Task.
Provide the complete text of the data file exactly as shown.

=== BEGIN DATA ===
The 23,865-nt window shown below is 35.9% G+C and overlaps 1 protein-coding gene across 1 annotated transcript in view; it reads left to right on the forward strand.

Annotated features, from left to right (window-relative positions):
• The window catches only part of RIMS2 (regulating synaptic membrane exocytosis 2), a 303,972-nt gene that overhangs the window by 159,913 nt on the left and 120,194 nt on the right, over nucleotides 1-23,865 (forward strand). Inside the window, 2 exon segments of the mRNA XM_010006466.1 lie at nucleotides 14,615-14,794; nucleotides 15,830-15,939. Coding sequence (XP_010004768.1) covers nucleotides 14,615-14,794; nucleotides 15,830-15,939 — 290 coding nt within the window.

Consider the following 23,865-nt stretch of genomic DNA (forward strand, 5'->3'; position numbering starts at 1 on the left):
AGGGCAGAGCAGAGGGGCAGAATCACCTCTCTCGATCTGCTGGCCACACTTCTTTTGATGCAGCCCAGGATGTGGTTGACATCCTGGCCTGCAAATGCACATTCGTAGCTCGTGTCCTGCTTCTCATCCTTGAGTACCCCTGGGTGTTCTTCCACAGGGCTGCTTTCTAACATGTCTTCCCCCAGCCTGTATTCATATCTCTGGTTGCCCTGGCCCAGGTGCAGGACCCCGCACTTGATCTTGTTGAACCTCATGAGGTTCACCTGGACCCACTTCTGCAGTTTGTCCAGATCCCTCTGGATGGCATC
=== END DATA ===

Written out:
The 23,865-nt window shown below is 35.9% G+C and overlaps 1 protein-coding gene across 1 annotated transcript in view; it reads left to right on the forward strand.

Annotated features, from left to right (window-relative positions):
• The window catches only part of RIMS2 (regulating synaptic membrane exocytosis 2), a 303,972-nt gene that overhangs the window by 159,913 nt on the left and 120,194 nt on the right, over nucleotides 1-23,865 (forward strand). Inside the window, 2 exon segments of the mRNA XM_010006466.1 lie at nucleotides 14,615-14,794; nucleotides 15,830-15,939. Coding sequence (XP_010004768.1) covers nucleotides 14,615-14,794; nucleotides 15,830-15,939 — 290 coding nt within the window.

Consider the following 23,865-nt stretch of genomic DNA (forward strand, 5'->3'; position numbering starts at 1 on the left):
AGGGCAGAGCAGAGGGGCAGAATCACCTCTCTCGATCTGCTGGCCACACTTCTTTTGATGCAGCCCAGGATGTGGTTGACATCCTGGCCTGCAAATGCACATTCGTAGCTCGTGTCCTGCTTCTCATCCTTGAGTACCCCTGGGTGTTCTTCCACAGGGCTGCTTTCTAACATGTCTTCCCCCAGCCTGTATTCATATCTCTGGTTGCCCTGGCCCAGGTGCAGGACCCCGCACTTGATCTTGTTGAACCTCATGAGGTTCACCTGGACCCACTTCTGCAGTTTGTCCAGATCCCTCTGGATGGCATC